I began my career as a journalist by looking deeply into the rabbit-hole of nuclear power from 1993 to 2000. I visited the Nuclear Regulatory Commission's (NRC) Public Document Rooms -- which have since been closed in many places -- where I read thousands of microfilms and scanned microfiche records and excavated document after document in search of truth. I visited nuke plants in New England and industry conferences. I interviewed officials and I attended the most boring and sometimes secretive public meetings with the most stifling and unimaginative bureaucrats and with engineers (like me) so dry they squeaked. And then I reported on regulatory corruption, technical failures, undemocratic initiatives to betray the public trust, and the accumulating radiation and nuclear poisons -- and the many ways that the mass media supported and perpetuated the mythology.


"I repeat, there was and will *not* be any significant release of radioactivity from the damaged Japanese reactors," wrote Massachusetts Institute of Technology professor Dr. Joseph Oehmen on March 13. "By 'significant' I mean a level of radiation of more than what you would receive on -- say -- a long distance flight, or drinking a glass of beer that comes from certain areas with high levels of natural background radiation."

So begins a recent U.S. business sector article titled You Can Stop Worrying About A Radiation Disaster in Japan -- Here's Why, published four days after the earthquake struck in Japan. It has already proved false. Properly understood for what it is -- a childish, myopic, arrogant attempt to belittle the truth and influence public opinion -- the article provides an apt example of the rampant industry disinformation that is sweeping aside rational and compassionate and precautionary assessments with irrational jingoism, simplistic emotional appeals, and wrong-headed thinking. The post went viral and was republished widely.


How many nuke plants are involved? We don't really know. Not that we have not been told, we have. There are six reactors at the Fukushima site, one reactor at the Tokai nuclear facility and three reactors at the stricken Onagawa nuclear complex. There are toxic chemical spills, petroleum refinery fires, gas fires, dangerous debris and human pathogens from the thousands of dead people and animals. The place is an apocalyptic nightmare, to be sure, but from the beginning the most important facts regarding the status of the nuclear pants and their components, their functioning or failing systems, the operability of the control rooms or integrity of the reactor containment structures, were being denied to the public. Now we are seeing some damage control by the U.S., the Nuclear Regulatory Commission and the media.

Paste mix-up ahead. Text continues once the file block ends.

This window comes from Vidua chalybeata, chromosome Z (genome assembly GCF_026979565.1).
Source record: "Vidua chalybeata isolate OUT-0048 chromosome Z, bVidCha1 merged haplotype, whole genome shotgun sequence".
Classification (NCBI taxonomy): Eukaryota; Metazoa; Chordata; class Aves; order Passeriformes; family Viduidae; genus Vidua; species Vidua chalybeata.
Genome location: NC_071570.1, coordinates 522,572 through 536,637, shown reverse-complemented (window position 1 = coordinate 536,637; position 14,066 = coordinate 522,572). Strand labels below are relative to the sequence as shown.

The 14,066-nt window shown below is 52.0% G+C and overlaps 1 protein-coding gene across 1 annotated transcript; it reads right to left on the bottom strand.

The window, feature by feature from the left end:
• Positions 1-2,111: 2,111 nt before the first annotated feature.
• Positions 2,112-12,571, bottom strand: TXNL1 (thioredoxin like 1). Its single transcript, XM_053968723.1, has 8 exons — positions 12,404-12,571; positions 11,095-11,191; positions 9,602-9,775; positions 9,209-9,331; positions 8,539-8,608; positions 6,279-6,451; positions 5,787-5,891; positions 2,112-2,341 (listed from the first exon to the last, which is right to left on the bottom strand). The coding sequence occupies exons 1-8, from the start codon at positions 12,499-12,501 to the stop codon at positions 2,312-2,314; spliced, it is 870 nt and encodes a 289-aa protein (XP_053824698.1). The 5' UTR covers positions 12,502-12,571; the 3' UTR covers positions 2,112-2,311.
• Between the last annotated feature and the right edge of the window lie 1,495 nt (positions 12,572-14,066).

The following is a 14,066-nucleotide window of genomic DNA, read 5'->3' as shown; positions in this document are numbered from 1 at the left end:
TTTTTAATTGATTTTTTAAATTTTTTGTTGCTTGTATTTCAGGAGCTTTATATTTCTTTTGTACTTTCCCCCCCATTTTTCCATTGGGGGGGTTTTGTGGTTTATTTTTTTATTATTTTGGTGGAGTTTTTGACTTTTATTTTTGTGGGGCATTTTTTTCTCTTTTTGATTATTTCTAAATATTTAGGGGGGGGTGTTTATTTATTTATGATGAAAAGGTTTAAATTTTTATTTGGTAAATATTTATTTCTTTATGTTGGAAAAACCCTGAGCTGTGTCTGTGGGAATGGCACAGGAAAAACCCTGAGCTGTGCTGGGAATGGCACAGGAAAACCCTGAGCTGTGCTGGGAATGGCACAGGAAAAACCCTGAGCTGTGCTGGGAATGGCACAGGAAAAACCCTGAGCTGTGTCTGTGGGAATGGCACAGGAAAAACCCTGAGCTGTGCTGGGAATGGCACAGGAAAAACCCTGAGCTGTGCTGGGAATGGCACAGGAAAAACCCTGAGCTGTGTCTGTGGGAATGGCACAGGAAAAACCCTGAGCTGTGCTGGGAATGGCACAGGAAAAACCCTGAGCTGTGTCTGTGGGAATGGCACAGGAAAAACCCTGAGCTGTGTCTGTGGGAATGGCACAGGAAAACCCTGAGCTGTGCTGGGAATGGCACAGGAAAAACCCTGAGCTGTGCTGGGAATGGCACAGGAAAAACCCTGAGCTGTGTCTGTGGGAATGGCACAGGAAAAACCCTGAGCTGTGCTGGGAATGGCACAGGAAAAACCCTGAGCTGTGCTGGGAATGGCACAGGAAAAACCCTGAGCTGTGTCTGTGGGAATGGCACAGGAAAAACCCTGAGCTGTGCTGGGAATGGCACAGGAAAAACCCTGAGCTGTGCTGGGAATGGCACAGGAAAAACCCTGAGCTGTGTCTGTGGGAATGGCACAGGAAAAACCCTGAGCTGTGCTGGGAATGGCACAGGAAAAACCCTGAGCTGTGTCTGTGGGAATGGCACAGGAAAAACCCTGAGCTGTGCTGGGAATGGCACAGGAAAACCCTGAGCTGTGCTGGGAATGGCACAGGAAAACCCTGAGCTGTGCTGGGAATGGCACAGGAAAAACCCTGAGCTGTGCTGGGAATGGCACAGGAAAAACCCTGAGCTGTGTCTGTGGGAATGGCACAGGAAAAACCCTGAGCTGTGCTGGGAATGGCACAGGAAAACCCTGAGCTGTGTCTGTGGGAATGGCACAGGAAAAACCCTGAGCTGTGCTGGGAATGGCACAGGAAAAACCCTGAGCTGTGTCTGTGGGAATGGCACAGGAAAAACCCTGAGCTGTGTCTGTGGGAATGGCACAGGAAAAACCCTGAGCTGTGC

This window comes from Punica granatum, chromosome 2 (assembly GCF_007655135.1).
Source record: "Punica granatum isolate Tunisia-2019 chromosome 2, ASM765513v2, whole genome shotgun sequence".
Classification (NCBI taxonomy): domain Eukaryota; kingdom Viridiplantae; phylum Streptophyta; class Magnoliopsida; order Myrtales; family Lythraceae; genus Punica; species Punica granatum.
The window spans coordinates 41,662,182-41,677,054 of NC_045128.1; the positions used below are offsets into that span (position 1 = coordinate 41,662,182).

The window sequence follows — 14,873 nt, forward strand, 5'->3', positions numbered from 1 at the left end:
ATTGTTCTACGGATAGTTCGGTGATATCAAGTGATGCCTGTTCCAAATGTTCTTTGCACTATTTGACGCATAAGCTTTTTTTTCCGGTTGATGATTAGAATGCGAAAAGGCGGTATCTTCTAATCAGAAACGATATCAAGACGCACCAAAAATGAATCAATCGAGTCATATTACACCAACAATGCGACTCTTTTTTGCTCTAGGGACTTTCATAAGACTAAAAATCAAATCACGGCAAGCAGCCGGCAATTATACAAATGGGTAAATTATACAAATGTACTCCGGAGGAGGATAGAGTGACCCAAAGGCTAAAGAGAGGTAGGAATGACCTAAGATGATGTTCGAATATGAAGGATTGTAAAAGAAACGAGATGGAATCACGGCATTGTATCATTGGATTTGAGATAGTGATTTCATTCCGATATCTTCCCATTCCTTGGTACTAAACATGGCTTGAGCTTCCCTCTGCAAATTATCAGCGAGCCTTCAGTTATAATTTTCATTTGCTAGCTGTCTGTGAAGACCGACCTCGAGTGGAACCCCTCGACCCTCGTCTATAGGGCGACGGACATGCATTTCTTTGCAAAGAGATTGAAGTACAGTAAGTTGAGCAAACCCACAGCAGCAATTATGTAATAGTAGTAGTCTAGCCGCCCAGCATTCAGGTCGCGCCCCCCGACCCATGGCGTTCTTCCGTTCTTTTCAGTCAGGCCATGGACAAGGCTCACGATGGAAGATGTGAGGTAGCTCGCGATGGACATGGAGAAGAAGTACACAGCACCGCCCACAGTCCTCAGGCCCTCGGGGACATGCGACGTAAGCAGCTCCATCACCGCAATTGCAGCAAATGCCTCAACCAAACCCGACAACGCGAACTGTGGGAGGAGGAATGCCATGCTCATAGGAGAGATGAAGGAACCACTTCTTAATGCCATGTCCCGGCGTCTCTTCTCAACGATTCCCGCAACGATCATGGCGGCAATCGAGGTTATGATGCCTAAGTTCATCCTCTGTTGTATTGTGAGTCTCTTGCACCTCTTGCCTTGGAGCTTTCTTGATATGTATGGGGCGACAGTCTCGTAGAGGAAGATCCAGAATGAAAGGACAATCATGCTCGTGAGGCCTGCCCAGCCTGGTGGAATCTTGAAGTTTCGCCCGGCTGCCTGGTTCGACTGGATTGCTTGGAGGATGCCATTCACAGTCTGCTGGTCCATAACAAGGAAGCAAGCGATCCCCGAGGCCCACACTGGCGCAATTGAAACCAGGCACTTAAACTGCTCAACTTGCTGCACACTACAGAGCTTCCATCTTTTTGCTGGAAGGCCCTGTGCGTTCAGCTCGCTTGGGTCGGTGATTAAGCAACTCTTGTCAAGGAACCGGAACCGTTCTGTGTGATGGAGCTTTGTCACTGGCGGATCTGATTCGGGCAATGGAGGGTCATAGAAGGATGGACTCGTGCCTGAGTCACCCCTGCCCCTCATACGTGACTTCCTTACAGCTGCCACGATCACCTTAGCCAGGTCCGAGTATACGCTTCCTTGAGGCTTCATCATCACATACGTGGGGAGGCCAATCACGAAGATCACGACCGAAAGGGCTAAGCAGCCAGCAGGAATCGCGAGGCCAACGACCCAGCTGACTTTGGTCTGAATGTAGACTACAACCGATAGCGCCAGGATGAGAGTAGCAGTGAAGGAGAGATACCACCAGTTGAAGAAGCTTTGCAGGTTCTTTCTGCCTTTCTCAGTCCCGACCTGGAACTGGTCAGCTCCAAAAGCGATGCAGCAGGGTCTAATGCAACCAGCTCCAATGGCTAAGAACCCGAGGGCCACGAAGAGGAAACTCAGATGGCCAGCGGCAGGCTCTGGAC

It is simultaneously as though we are believed to be incapable of even the most rudimentary understanding of what is going on, while also being denied the truth in keeping with more than sixty years of secrecy and denial by the cult of the atom and its incestuous cult of intelligence.

The question is: what can we believe to be true? Look at the photos of the explosion. Are we stupid enough to believe that no radiation has been released from this reactor's primary or secondary containment systems? On Wednesday March 16 we were finally told that Tokyo Electric Power Company (TEPCO) had ordered its remaining staff to evacuate areas of the Fukushima plant after radiation levels spiked and plumes of white vapour "were seen pouring from what authorities identified as [emphasis added] the station's No. 3 reactor.

The language about white vapors "seen pouring from what authorities identified as the stations No. 3 reactor" does not inspire confidence that 'authorities' had any clue about the status of things. Indeed, they are not in the control room, obviously, or anywhere near it, or anywhere near 'the station's No. 3 reactor' because they are standing back trying to identify what they are seeing, to see what is going on, and where it is going on. The reactor's are too hot: this is radiation: this is the nightmare scenario we were told could not happen. Radiation is contaminating air, soil, ocean, people.

The You Can Stop Worrying "article" first appeared as a reader's comment posted following the Business Insider journal story Japan Death Toll Climbs Astronomically As Nuclear Crises Intensifies, which was itself a republished and retitled New York Times feature of Monday March 13. At first glance, the two Business Insider stories couldn't be further apart in their general themes: You Can Stop Worrying, which translates to, calm down, don't get hysterical, pay no attention to those anti-nuclear fanatics who think that even microwave ovens will kill you, versus the Death Toll Climbs Astronomically feature, which for all practical purposes we can translate to Holy shit, brother! Run for your life! Duck and Cover!